Lead Job Coach David McDermott with student employees at Perk Café. Photo Credit: Anna Miller.
By Alix Hackett
David McDermott’s job actually involves many jobs.
As lead job coach at Perkins, McDermott accompanies students to dozens of work sites on and off campus, helping them gain crucial vocational experience in real-world settings. McDermott recently talked with Perspectives about how he supports students in their vocational exploration.
What types of jobs do Perkins students have?
They’re all different. Our biggest job site on campus is Perk Café, which the kids run. Some students make phone calls to donors for the Trust or staff the reception desk in the Howe Building. Off-campus, students work in the kitchen at Doble Engineering, and chop vegetables and bag meals at Community Servings, a non-profit that delivers meals to families with serious illnesses.
How do you prepare students for workplace challenges?
Before students go to a job we’ll get together and talk about what they want to focus on (that day) – whether it’s greeting a supervisor or getting to a workspace independently. Then we’ll debrief afterwards and talk about how to improve.
We also work really closely with teachers. If a student has a hard time speaking on the phone the speech teacher will work that into his or her lesson. Mobility teachers will help kids with the route they need to get to their job. Our occupational therapists make sure they’re safe in the specific work environment. We’re all working toward a common goal – making sure the students are safe and actually learning from a job.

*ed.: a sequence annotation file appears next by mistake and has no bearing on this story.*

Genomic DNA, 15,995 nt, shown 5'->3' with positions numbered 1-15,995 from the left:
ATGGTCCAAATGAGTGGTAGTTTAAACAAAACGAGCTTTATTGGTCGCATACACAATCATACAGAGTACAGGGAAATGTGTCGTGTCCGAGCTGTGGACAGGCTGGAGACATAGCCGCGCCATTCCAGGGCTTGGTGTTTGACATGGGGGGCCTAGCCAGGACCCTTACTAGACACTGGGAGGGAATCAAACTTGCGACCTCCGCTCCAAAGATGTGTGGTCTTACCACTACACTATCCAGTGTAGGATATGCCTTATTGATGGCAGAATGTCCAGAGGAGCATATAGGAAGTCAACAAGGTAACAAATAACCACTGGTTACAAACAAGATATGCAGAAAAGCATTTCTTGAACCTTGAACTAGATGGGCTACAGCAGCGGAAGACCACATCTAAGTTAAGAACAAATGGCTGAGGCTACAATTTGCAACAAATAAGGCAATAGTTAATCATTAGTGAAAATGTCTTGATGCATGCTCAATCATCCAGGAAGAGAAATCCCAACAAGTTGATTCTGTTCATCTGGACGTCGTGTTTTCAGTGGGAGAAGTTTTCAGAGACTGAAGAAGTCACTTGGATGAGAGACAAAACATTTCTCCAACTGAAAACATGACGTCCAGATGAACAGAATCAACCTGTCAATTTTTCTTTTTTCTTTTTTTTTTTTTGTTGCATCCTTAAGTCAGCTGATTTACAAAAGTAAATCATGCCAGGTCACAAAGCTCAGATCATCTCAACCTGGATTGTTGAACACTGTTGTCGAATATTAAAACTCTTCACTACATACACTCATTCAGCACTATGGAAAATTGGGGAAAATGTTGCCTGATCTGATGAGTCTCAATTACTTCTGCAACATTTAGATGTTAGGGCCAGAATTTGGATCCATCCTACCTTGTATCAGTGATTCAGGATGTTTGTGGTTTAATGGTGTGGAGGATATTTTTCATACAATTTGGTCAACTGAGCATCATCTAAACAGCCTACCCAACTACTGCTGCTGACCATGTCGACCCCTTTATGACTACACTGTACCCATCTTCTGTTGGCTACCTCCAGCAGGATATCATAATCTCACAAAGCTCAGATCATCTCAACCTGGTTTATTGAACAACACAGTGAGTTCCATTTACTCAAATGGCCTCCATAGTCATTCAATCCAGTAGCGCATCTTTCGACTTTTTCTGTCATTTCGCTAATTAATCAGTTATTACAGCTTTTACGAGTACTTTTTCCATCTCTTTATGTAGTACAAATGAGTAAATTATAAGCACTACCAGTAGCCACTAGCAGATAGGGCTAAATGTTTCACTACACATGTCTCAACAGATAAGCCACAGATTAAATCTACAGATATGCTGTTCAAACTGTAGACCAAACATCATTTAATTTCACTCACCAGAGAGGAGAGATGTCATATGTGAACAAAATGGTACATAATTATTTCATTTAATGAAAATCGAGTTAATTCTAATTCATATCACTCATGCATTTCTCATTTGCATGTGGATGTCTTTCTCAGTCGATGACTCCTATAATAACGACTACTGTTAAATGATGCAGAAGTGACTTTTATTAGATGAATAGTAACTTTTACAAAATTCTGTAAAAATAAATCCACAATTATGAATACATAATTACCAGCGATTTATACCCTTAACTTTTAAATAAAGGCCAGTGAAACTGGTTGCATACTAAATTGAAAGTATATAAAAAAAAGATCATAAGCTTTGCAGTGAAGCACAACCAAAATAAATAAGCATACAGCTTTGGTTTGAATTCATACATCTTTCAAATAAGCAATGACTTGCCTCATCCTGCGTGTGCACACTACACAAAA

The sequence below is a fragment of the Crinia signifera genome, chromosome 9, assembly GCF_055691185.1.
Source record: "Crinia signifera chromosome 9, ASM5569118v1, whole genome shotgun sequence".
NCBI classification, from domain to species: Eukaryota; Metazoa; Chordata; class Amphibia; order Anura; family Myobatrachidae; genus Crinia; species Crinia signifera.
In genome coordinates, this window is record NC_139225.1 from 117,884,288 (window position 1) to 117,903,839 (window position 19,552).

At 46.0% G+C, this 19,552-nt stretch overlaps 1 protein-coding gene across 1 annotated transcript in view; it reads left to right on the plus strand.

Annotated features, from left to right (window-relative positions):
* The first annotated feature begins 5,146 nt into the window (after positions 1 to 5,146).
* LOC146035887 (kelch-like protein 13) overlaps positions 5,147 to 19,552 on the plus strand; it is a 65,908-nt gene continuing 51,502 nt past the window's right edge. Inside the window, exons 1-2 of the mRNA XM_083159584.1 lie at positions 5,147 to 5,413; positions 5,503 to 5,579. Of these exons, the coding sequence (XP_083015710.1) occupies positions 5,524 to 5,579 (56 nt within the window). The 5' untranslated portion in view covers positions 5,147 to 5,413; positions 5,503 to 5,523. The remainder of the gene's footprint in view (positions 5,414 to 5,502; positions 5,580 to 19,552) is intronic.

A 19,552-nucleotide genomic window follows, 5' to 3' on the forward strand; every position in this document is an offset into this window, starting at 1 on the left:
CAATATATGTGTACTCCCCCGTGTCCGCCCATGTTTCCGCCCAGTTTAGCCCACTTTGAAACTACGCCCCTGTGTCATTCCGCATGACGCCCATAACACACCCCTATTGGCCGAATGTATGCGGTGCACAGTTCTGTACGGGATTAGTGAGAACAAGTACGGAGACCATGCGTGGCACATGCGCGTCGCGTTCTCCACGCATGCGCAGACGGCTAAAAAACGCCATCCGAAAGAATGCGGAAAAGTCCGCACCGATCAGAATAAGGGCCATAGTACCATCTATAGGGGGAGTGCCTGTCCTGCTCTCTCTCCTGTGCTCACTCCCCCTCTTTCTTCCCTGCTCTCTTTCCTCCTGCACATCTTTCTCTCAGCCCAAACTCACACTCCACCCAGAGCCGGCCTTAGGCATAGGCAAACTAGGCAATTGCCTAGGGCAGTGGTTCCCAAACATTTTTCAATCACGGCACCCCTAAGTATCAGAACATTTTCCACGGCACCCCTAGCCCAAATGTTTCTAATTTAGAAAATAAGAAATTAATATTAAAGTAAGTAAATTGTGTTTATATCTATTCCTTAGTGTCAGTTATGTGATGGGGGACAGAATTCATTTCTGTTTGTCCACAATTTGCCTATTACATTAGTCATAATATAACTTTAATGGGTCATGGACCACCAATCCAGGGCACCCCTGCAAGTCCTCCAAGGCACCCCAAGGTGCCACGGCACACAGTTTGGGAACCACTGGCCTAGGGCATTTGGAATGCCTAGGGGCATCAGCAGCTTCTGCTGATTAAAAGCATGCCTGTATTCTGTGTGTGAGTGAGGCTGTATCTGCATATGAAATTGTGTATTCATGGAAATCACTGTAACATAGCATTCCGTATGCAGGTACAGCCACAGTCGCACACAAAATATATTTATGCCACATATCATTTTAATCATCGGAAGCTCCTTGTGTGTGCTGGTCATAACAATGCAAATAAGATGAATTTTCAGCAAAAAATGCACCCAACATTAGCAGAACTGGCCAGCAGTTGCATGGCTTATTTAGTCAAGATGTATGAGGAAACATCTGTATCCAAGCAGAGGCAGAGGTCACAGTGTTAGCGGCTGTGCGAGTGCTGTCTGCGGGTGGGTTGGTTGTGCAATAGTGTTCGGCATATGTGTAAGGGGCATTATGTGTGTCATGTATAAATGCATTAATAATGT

How do students benefit from having a job?
Being out in the real world encourages our kids to think about what they might want to do when they leave Perkins. The new focus they gain from that experience is really impressive. They know that they have to dress the right way, they know they have to come into a work situation with a greeting. They’re really into learning the job and focused on working with a supervisor who may not understand some of the challenges they face. They’re learning to advocate for themselves so they’ll be able to ask questions and, ultimately, succeed at their jobs.
How do you support students while also allowing them to learn independently?
Once we arrive at a job site I try to stay in the background. If they have any questions, they ask their supervisor. Some kids are really advanced and can take on new challenges. One particular student working on campus told me, in a nice way, “I don’t even need you anymore.” He found his route there with the help of his mobility teacher and he’s able to greet his colleagues, ask for headphones and a memory stick and he’s all set. For the first month and a half I was there the whole time with him but now he’s basically there on his own. That type of independence is great to see.